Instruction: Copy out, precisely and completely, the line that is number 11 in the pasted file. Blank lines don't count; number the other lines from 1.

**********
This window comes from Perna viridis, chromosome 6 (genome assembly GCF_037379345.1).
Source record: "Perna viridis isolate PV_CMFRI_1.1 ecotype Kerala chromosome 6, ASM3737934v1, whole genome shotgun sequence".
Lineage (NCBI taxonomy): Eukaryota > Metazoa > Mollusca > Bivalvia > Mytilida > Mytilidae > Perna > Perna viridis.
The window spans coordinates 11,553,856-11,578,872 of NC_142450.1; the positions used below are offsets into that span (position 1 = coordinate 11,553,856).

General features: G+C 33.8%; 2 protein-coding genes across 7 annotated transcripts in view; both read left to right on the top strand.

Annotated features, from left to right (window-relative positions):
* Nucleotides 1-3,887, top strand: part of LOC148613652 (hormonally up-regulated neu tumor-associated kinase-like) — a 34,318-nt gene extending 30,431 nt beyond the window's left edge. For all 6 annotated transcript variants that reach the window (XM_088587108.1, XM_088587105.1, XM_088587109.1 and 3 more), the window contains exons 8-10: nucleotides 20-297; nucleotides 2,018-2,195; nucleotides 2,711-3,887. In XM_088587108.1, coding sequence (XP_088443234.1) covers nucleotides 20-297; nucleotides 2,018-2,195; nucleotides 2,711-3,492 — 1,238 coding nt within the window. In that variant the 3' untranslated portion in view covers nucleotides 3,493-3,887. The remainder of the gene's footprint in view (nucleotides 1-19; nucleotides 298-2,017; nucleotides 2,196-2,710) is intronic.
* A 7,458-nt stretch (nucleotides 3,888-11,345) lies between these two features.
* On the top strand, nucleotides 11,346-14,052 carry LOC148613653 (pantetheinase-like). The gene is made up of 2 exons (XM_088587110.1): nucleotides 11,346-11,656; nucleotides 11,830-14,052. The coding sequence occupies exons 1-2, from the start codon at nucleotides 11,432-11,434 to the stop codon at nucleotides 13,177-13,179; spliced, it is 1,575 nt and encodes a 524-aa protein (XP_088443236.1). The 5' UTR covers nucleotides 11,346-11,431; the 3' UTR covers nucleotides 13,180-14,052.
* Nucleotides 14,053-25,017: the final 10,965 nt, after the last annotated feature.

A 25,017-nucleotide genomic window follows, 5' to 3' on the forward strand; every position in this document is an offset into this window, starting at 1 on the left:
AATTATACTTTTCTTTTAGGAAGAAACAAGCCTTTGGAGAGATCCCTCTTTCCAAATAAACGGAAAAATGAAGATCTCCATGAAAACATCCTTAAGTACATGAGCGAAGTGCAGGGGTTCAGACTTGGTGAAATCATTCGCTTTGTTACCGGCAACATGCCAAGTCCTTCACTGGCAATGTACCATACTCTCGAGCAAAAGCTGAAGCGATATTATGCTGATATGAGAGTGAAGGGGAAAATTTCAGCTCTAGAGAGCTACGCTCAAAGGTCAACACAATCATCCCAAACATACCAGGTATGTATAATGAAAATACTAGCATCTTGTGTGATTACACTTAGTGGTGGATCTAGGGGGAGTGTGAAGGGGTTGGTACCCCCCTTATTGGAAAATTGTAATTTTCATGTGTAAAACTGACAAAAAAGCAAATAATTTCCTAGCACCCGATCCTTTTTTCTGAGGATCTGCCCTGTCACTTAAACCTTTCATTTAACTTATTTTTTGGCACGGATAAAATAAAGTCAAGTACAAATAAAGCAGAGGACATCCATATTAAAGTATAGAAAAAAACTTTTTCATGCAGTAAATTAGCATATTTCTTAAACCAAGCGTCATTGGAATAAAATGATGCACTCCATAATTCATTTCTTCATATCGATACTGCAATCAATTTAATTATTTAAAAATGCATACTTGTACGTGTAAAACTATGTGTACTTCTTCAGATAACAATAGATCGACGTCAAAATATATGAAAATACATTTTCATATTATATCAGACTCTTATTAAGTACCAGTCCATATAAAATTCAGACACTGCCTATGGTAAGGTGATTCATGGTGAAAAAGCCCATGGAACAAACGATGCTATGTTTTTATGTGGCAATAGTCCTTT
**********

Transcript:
A 25,017-nucleotide genomic window follows, 5' to 3' on the forward strand; every position in this document is an offset into this window, starting at 1 on the left: